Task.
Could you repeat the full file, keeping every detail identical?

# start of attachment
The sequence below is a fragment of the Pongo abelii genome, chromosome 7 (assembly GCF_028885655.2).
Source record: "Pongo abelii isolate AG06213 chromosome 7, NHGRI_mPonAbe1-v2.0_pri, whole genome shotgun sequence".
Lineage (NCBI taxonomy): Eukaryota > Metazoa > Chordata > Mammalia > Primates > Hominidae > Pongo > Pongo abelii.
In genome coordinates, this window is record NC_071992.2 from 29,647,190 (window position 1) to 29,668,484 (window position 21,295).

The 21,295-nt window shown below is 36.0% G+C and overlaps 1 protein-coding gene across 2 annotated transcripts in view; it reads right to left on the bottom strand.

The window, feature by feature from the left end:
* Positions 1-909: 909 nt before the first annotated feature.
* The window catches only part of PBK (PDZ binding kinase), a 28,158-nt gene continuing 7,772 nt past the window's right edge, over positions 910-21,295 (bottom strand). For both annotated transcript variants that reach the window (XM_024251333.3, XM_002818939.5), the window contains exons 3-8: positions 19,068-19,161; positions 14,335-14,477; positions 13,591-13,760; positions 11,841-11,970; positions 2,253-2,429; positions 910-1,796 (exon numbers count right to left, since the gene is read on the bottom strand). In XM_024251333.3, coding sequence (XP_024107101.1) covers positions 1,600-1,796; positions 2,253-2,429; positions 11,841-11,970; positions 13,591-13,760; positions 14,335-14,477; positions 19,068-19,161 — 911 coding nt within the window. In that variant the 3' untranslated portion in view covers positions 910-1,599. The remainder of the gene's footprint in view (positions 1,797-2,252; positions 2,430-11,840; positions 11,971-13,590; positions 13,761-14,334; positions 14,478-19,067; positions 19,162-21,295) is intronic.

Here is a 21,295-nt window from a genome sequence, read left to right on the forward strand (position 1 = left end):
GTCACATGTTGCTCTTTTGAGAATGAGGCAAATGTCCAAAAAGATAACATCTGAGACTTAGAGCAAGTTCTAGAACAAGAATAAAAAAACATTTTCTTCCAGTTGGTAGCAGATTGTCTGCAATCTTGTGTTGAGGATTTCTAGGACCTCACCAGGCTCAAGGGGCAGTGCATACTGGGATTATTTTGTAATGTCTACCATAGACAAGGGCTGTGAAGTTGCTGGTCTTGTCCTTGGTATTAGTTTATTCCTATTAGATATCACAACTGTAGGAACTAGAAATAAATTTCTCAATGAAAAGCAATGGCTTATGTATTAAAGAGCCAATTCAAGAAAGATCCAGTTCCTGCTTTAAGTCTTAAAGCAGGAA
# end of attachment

The sequence below is a fragment of the Pongo abelii genome, chromosome 7 (assembly GCF_028885655.2).
Source record: "Pongo abelii isolate AG06213 chromosome 7, NHGRI_mPonAbe1-v2.0_pri, whole genome shotgun sequence".
Lineage (NCBI taxonomy): Eukaryota > Metazoa > Chordata > Mammalia > Primates > Hominidae > Pongo > Pongo abelii.
In genome coordinates, this window is record NC_071992.2 from 29,647,190 (window position 1) to 29,668,484 (window position 21,295).

The 21,295-nt window shown below is 36.0% G+C and overlaps 1 protein-coding gene across 2 annotated transcripts in view; it reads right to left on the bottom strand.

The window, feature by feature from the left end:
* Positions 1-909: 909 nt before the first annotated feature.
* The window catches only part of PBK (PDZ binding kinase), a 28,158-nt gene continuing 7,772 nt past the window's right edge, over positions 910-21,295 (bottom strand). For both annotated transcript variants that reach the window (XM_024251333.3, XM_002818939.5), the window contains exons 3-8: positions 19,068-19,161; positions 14,335-14,477; positions 13,591-13,760; positions 11,841-11,970; positions 2,253-2,429; positions 910-1,796 (exon numbers count right to left, since the gene is read on the bottom strand). In XM_024251333.3, coding sequence (XP_024107101.1) covers positions 1,600-1,796; positions 2,253-2,429; positions 11,841-11,970; positions 13,591-13,760; positions 14,335-14,477; positions 19,068-19,161 — 911 coding nt within the window. In that variant the 3' untranslated portion in view covers positions 910-1,599. The remainder of the gene's footprint in view (positions 1,797-2,252; positions 2,430-11,840; positions 11,971-13,590; positions 13,761-14,334; positions 14,478-19,067; positions 19,162-21,295) is intronic.

Here is a 21,295-nt window from a genome sequence, read left to right on the forward strand (position 1 = left end):
GTCACATGTTGCTCTTTTGAGAATGAGGCAAATGTCCAAAAAGATAACATCTGAGACTTAGAGCAAGTTCTAGAACAAGAATAAAAAAACATTTTCTTCCAGTTGGTAGCAGATTGTCTGCAATCTTGTGTTGAGGATTTCTAGGACCTCACCAGGCTCAAGGGGCAGTGCATACTGGGATTATTTTGTAATGTCTACCATAGACAAGGGCTGTGAAGTTGCTGGTCTTGTCCTTGGTATTAGTTTATTCCTATTAGATATCACAACTGTAGGAACTAGAAATAAATTTCTCAATGAAAAGCAATGGCTTATGTATTAAAGAGCCAATTCAAGAAAGATCCAGTTCCTGCTTTAAGTCTTAAAGCAGGAA